You cannot use a discrete aggregate calculation as a filter because the aggregate result is dependent on what is filtered -- so it would create circular dependency.
One possible solution is to add customer to the filter, Select the "Condition" tab and then use the expression you mentioned above. That way, you are explicitly telling Tableau what level of detail to perform the aggregate and it avoids the issue described above.
@Joshua - I'm not sure what you mean, we filter all the time with continuous aggregates (green pills with SUM, AVG, AGG, etc.). There is a limitation that we cannot put a discrete aggregate on the Filters Shelf, and this calc would return a boolean value, which Tableau classifies as discrete.
Therefore, one option is to change the calc to:
IF sum([sales]) > [minSales] and sum([sales]) < [maxsales] THEN 1 ELSE 0 END and just filter for values of 1.
I just reread my post and you're right. But as I tried to think through how to clarify why one cannot filter using a discrete aggregation, I realized I don't fully understand. What is the reason for the limitation? SQL doesn't mind having a discrete condition in a HAVING clause.
I don't know, it's something I've always wondered about, especially since we can put the table calculation LOOKUP([some discrete aggregate],0) on the Filters Shelf and that totally works. My only guess has been possibly something about loading the domain for the filter being an issue, maybe Dustin Smith could enlighten us?
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First - thanks for the compliment in looping me in here. The abstracts of why Tableau queries the way it does isn't my strong-point by any stretch, but noodling on this led me down some interesting paths.
First Answer: KB article (assuming you've both already seen this, but posting for posterity)
Specifically this part from the KB:
Note: To handle aggregated calculations on the Filter shelf, Tableau uses a variation of Multipass SQL. However, because many databases allow only numeric or simple operations, Tableau does not support aggregated calculations that contain both numbers and strings.
More in-depth answer thanks to internal resources (Jedi Marc Rueter to be exact):
Discrete aggregate values are unreliable in many cases – meaning they are, by definition, dynamically computed and variable. How do we get the domain of the field for you to pick from? Which level of detail do we use? etc. What happens if the level of detail of the viz changes, unlikely that value will still exist.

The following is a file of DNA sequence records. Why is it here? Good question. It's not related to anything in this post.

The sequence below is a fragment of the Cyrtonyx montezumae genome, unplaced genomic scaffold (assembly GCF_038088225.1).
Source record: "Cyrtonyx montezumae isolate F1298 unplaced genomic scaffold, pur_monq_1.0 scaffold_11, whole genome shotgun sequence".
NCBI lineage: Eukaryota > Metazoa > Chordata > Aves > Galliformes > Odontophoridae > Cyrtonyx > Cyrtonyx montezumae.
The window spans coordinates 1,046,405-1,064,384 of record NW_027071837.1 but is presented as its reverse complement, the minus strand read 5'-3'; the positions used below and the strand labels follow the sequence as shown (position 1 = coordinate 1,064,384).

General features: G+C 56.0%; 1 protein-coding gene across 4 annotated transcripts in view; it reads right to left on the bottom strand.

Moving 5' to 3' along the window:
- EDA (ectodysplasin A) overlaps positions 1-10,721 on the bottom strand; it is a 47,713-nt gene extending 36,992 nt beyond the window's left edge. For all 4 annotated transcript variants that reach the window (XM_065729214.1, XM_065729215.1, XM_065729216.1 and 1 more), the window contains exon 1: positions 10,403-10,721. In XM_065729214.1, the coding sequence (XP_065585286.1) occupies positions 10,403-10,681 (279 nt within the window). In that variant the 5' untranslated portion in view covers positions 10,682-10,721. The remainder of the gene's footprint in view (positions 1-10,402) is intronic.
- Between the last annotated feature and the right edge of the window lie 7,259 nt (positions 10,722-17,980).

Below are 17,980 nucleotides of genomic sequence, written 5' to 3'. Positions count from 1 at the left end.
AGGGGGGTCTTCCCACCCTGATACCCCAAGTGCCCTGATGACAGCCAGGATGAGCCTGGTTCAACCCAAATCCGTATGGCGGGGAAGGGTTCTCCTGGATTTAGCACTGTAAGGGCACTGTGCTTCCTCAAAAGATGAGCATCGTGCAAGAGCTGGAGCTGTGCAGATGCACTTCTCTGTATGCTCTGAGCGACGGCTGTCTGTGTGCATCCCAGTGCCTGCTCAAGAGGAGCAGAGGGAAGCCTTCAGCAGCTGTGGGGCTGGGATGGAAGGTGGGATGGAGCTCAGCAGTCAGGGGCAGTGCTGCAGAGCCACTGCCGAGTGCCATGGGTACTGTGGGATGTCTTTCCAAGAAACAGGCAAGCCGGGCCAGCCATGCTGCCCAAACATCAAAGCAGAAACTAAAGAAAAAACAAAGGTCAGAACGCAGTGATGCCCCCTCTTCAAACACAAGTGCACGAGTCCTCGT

Here is an example that we can figure out, but is hard for Tableau:
IF sum(sales)>10000 then "good"
elseif sum(sales)<100 then "bad"
else "OK" end
What query does tableau run to determine what the possible values are to put into a quick filter?
The ability to use discrete aggregate table calcs in filters hopefully gives you guys confidence that it's not something we're ignoring.
Thanks for this, Dustin, it's in line with what I was thinking. However, from a selfish user point of view, Tableau is already so close to having this functionality (though I recognize it could take a lot of developer thought and time to implement):
- As you pointed out, Tableau has already tackled these questions within table calculations, where the domain is the level of detail of the view, and the quick filter is all the possible values. However, table calculation filters are processed late in the pipeline and bring a number of complexities that we want to avoid for the "simple" Show/Hide case.
- Filters on continuous aggregates are normally processed in the HAVING clause in the data source, while dimension filters go into the WHERE clause. However, when we're using a blend with a calculated field in the primary that pulls data from the secondary like SUM([Sample - Coffee Chain (Access) 8.0].[Sales]), the computation in the primary for the blend is happening inside Tableau (not the SQL) using data pulled from the data source based on the blending fields. A filter on that field is processed inside Tableau after the blend, again at the level of detail of the view, and a quick filter uses all the values of the cells in the view. So Tableau already has a capability to compute the domain, generate the new fancy v8 Quick Filter range display, and apply the filters. I bring this up to point out that if the stumbling block is trying to push as much of the computation as possible into the data source, Tableau already has a precedent for doing computation itself, hiding the complexities, and reducing the data set for further processing (like table calcs).
- We can work around any discrete aggregate filtering problem by turning the discrete into a number. Why can't Tableau get a little smarter and just do that for us behind the scenes for booleans, at the least, where it's totally clear the domain will never have more than three values (True, False, and Null)?
If this were implemented, one hard problem is definitely the interaction between Quick Filters and Show All Values/Relevant Values, I don't have anything to say on that other than I'm already used to there being complexities there (though the complexities that drive me the most batty are the ones where the quick filter is being computed in the cache or data source while the data is coming from the other).
Ok, rant off. I just created an idea for this at: http://community.tableau.com/ideas/2190